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Children experience toxic stress if there is pronounced activation of their stress-response systems, in situations in which they do not have stable caregiving. Due to…
Children experience toxic stress if there is pronounced activation of their stress-response systems, in situations in which they do not have stable caregiving. Due to their exposure to multiple poverty-related risks, African American children may be more susceptible to exposure to toxic stress. Toxic stress affects young children’s brain and neurophysiologic functioning, which leads to a wide range of deleterious health, developmental, and mental health outcomes. Given the benefits of early care and education (ECE) for African American young children, ECE may represent a compensating experience for this group of children, and promote their positive development.
States that numerous commentators have contended that we live in degenerate, degraded, decadent and soon‐to‐be discontinued times. Arguably a manifestation of…
States that numerous commentators have contended that we live in degenerate, degraded, decadent and soon‐to‐be discontinued times. Arguably a manifestation of “pre‐millennial tension”, this eschatological world‐view seems to be shared by many marketing theorists, for whom the end of marketing is nigh. Describes the background to the Marketing Eschatology Retreat and outlines six different ways in which marketing and eschatology can be related.
Many examinations of police misconduct involve case study methodologies applied to a single agency, or a handful of agencies. Consequently, there is little evidence…
Many examinations of police misconduct involve case study methodologies applied to a single agency, or a handful of agencies. Consequently, there is little evidence regarding the types of misconduct across agencies, or the impact of department-level characteristics on the nature and prevalence of officer deviance. The purpose of this paper is to address this research gap using statewide data of over 1,500 charges of police misconduct filed with the Arizona Peace Officer Standards and Training Board (AZPOST) from 2000 to 2011.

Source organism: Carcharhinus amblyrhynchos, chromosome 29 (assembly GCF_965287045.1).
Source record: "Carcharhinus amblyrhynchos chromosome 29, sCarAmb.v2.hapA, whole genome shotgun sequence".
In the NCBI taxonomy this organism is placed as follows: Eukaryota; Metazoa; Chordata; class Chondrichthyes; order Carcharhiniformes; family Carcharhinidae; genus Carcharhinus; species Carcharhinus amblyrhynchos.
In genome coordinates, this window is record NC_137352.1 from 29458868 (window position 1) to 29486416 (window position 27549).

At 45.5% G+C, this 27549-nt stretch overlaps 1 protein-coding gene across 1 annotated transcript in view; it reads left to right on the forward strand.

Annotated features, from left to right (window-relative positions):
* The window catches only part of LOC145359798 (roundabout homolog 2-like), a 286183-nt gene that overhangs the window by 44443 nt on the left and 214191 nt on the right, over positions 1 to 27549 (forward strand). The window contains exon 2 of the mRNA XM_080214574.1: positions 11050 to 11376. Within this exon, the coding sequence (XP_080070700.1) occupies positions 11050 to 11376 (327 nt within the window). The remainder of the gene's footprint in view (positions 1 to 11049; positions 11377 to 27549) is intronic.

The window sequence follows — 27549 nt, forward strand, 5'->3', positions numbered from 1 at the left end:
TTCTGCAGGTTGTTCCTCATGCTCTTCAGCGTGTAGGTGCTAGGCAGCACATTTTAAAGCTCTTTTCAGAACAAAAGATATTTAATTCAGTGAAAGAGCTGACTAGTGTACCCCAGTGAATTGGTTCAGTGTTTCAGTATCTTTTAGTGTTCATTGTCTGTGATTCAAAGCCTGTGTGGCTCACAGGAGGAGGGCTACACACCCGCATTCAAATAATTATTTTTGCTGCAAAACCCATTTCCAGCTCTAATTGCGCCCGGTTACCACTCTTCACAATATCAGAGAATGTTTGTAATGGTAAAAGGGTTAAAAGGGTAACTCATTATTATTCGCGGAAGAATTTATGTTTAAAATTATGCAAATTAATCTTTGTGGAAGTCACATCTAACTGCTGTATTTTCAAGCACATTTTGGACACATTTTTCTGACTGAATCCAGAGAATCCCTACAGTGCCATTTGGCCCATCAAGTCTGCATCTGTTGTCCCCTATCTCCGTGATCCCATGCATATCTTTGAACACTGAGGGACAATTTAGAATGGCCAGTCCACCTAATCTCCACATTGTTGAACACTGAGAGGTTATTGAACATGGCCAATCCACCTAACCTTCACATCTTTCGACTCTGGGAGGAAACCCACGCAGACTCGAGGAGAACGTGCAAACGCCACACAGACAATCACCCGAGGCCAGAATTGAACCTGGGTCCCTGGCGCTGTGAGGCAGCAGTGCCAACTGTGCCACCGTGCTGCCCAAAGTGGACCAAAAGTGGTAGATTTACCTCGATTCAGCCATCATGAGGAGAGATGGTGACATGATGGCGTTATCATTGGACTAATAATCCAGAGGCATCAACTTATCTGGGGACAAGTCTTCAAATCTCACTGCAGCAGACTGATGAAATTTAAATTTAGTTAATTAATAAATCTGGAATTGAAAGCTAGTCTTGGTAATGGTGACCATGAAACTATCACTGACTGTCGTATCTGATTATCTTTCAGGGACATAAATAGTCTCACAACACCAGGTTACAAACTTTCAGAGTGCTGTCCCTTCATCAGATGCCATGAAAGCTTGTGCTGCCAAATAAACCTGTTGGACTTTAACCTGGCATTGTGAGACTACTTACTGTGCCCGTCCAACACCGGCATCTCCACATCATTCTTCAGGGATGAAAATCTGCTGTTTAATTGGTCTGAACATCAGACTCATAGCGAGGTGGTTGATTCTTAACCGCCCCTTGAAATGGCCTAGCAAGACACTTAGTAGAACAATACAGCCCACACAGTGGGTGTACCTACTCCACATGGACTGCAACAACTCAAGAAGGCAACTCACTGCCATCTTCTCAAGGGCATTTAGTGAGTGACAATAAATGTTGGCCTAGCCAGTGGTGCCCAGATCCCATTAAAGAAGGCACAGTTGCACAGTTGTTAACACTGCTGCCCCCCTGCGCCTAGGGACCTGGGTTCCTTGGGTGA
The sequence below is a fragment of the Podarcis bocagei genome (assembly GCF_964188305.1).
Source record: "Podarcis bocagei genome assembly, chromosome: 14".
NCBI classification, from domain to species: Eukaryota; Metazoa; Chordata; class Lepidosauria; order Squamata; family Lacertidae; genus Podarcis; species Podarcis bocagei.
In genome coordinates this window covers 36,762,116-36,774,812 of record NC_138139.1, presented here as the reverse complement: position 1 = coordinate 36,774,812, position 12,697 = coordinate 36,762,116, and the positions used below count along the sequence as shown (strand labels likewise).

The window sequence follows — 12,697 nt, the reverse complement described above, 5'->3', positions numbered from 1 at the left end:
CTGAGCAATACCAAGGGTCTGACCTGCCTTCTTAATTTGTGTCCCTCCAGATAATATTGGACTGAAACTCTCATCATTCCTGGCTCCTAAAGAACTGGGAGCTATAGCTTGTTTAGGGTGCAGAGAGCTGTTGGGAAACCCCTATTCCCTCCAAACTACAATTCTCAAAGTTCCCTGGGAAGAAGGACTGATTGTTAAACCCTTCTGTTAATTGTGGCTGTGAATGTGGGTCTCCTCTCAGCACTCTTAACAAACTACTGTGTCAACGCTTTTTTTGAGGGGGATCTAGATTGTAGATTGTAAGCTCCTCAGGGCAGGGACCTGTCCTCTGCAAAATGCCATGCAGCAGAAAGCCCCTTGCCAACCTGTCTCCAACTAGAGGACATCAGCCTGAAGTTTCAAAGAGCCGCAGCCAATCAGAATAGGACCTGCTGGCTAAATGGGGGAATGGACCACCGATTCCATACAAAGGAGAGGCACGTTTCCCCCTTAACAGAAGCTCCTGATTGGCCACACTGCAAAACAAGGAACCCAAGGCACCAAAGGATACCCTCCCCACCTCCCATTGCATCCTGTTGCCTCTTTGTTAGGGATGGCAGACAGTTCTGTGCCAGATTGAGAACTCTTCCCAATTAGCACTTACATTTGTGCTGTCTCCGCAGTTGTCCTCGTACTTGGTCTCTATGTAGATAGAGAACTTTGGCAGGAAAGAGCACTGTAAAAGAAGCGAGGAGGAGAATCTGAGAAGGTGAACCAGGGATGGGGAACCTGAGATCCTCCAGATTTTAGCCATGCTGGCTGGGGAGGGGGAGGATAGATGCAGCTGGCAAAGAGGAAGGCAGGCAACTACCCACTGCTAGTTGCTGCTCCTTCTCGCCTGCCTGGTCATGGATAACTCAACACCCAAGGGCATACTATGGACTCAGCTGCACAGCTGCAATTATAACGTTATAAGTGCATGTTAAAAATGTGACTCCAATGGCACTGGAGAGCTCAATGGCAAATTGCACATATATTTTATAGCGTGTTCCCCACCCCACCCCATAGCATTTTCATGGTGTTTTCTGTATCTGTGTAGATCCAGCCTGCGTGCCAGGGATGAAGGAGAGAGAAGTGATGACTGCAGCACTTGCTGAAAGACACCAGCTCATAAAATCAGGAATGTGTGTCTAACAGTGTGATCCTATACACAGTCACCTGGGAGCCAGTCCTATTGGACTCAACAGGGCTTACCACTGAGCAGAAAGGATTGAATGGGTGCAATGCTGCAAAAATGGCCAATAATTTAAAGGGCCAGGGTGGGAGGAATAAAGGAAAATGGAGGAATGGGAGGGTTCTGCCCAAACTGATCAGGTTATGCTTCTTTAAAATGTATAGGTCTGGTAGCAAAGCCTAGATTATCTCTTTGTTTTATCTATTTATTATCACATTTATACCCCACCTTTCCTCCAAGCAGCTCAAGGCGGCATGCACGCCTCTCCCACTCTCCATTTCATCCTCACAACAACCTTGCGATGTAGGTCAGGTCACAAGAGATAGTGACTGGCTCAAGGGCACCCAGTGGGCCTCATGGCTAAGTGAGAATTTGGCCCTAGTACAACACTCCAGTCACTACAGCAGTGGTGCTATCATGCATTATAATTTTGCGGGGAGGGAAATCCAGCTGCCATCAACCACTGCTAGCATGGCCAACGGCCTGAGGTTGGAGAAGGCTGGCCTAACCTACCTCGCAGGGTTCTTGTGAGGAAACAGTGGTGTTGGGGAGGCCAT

This study examines variation in the prevalence and forms of misconduct across 100+ agencies based on agency type and size. Difference scores were calculated for every agency in the state to determine whether an agency’s level of misconduct was proportionate to the number of officers employed by that agency. AZPOST data were supplemented with Law Enforcement Management and Statistics data to identify organizational correlates of misconduct in agencies generating disproportionately low and high levels of misconduct.
Results identify variation in officer misconduct across different types of agencies. Tribal agencies generally experience higher rates of domestic violence and drug/alcohol-related incidents. Smaller agencies have more misconduct allegations involving supervisors. Organizational characteristics including pre-hiring screening, accountability mechanisms and community relationships are associated with lower levels of agency misconduct.
The use of AZPOST data enables a statewide examination of misconduct while accounting for organizational context. This study identifies organizational features that might serve to protect agencies against disproportionate rates of officer misbehavior.
The purpose of this paper is to consider the development and application of marketing theory and practice over time and its current status. The terms “brickbats” and “bouquets” are used as metaphors to extend praise or criticism for marketing. In doing so, the authors draw upon the views of leading theorists over time and apply these in the current environmental context.
The approach adopted is discursive, critical and conceptual.
Following literature review, and drawing upon current examples, marketing as a discipline is subject to both kudos and criticisms. Nonetheless, it is concluded optimistically in that marketing can be an even greater source for societal good. That “goodness” is partly based upon the added impetus of social media adoption and use by consumers, the need for growth and accelerative innovation in the digital age coupled with the democratisation of consumption. Nonetheless, the authors offer the caveat that free competitive markets lead to market failures, and the need for market regulation by governments is becoming more evident.